Nuclear-Powered Merchant Ships - Rise
Marine nuclear powerplants (mainly pressurized water reactors) seem clearly technically feasible for widespread application to merchant shipping. Navy nuclear submarines and surface ships, the Russian navy's nuclear ships and icebreakers, were all propelled using a pressurized water reactor with engineering variations to suit the particular application. Only four nuclear cargo ships were built: the U.S. nuclear ship Savannah (1962-1972, 21 knots, 22 000 shp, 74 MWt reactor), the German Otto Hahn (1968-1979, 15 knots, 10 000 shp, 38 MWt reactor), the Japanese research ship Mutsu (1979-1992, 16.5 knots, 10 000 s'hp, 36 MWt reactor), and the Russian Sevmorput (1988 - still in operation, designed to carry barges or containers and being converted to the worlds first nuclear powered oil drilling vessel). The Italians planned but never built the N/S Enrico Fermi (22 000 shp, 80 MWt reactor), and the United Kingdom evaluated a variety of nuclear designs in the late 1950s and early 1960s.
In simplified terms, the difference between a nuclear-powered ship and a conventional ship is that the nuclear reactor,rather than an oil-fired boiler, produces the steam to drive the turbines. In addition to different methods of boiling water,these two propulsion systems required different designs for the storage and delivery of fuel. A conventional steamshiprequires the storage of vast and fluctuating quantities of fuel, as well as complex pumping and piping systems. A nuclear-powered ship substituted a central, internally constrained storage, delivery, and consumption system.
In January 1955 nuclear engineering signalled a mighty breakthrough with the announcement that the US Navy's submarine Nautilus was in operation and running on nuclear power. While this was of enormous significance for submarines and military planning , it was also regarded by some as a first step along the road toward fleets of merchant ships propelled by nuclear reactors. Four years later, in 1959, the N/S Savannah was launched. This was an experimental 9,400 GRT cargo liner sponsored by the US Atomic Energy Commission and the Federal Maritime Commission, which was designed to examine the feasibility of nuclear merchant ships.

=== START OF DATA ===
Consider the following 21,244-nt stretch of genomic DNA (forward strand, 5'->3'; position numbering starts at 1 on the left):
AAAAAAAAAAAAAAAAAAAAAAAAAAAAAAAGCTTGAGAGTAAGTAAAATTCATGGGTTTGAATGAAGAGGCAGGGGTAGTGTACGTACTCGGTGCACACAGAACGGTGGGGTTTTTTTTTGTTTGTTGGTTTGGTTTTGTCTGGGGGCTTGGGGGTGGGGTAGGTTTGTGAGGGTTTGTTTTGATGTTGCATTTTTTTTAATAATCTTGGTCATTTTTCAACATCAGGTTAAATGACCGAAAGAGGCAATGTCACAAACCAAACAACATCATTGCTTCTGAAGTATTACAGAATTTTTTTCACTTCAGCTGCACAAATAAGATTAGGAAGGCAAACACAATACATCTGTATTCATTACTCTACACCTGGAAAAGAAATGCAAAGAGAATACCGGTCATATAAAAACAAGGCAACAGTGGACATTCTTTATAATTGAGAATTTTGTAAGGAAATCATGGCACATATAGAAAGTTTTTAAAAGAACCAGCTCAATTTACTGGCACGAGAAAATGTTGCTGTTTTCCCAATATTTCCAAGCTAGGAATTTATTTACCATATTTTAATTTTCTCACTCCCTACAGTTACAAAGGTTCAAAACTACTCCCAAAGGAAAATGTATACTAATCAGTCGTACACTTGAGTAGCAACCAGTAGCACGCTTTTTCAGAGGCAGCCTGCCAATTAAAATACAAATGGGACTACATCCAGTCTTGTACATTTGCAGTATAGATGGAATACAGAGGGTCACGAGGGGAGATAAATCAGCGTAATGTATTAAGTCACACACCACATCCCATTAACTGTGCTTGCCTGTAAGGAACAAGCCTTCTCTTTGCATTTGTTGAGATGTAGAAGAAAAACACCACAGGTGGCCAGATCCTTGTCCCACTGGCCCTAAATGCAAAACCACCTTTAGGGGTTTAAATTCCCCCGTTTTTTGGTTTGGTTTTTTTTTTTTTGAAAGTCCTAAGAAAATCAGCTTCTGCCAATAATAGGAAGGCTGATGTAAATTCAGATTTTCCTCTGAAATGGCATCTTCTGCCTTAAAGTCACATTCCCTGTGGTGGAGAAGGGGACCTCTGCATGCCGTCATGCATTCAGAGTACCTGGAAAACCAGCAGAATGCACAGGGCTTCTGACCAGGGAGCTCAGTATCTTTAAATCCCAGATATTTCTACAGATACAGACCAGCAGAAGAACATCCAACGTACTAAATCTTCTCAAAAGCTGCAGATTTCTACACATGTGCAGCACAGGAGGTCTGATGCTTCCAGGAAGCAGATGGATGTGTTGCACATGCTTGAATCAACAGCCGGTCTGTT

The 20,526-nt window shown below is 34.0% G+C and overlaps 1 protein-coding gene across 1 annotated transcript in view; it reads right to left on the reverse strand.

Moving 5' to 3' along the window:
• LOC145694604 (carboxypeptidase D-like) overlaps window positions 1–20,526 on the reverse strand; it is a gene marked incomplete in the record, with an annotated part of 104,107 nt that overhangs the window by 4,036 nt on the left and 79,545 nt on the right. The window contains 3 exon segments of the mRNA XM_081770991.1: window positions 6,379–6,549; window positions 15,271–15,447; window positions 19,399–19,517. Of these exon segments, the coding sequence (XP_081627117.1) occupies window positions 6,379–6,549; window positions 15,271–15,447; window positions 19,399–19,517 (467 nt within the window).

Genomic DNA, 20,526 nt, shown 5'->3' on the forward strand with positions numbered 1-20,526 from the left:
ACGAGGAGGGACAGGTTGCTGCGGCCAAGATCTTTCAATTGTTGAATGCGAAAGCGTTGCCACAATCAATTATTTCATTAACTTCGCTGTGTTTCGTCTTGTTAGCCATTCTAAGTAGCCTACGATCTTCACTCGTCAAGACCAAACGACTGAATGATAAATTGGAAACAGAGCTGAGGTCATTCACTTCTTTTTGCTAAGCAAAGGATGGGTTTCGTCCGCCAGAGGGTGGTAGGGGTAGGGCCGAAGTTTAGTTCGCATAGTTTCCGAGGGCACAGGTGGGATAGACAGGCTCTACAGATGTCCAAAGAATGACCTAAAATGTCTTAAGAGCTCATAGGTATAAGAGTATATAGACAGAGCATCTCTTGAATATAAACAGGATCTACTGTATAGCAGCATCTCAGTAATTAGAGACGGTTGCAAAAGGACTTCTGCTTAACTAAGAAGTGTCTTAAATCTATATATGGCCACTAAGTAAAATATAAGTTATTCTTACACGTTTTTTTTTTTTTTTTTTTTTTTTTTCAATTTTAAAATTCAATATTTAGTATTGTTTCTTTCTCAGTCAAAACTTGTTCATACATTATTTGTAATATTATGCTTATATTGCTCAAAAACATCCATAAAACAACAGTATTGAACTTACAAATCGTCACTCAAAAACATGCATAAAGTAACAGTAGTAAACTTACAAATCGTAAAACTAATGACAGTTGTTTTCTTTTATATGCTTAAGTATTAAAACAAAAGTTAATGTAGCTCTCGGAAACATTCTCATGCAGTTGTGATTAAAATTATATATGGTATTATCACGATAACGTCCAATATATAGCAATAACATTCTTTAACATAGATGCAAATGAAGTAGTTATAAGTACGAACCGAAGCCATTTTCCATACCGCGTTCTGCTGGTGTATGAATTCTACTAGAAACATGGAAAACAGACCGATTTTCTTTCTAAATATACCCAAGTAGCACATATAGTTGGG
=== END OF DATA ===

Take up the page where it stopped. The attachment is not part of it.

The trend in the shipbuilding and the shipping industries in the 1960s was increases in size and speed to accommodate the growing trade volume. It was found economically inefficient to infinitely increase output with the existing propulsion engine. The problems of oil prices and supply spurred discussion on nuclear powered vessels on a global scale. In order to operate nuclear powered vessels for commercial purposes, nuclear powered vessels must have a competitive strength against the existing vessels. They must also be proven safe and reliable. Technological development and global safety standard, as well as navigational regulations were required to put such vessels into practical use. Considering the strength of the shipbuilding industry and the future nuclear power era, Japanese government emphasized the research and development of nuclear powered vessels. It also emphasized active participation in the standardizing safety of nuclear powered vessels to enable early realization of their commercial applications.
The possibilities of this fuel economy encouraged a number of other nations to investigate nuclear power for merchant vessels, although only Japan and West Germany went as far as the US in building experimental merchant ships. The Japanese Mutsu and West German Otto Hahn were technically successful, although the former had initial reactor troubles. Meanwhile the Soviet Union, which like the US had rapidly turned to nuclear power for larger warships and submarines, installed nuclear power plants in a number of powerful icebreakers, which were commissioned to open up the Siberian and arctic ports of that huge country.
By 1970, although much has been written and said about the development of nuclear-powered vessels for commercial use, little had been accomplished in building them. The safety problems associated with operation of nuclear-powered vessels have been identified, and experience with both the "Lenin" and the "Savannah" had shown that safety control was satisfactory. As for liability of operators, in spite of the non-ratification of the international Convention on the subject which was adopted in Brussels in 1962, it is known that the United States has made provision for this contingency along the lines of the Convention, as have Belgium and Prance, the former in 1963 and the latter in 1965.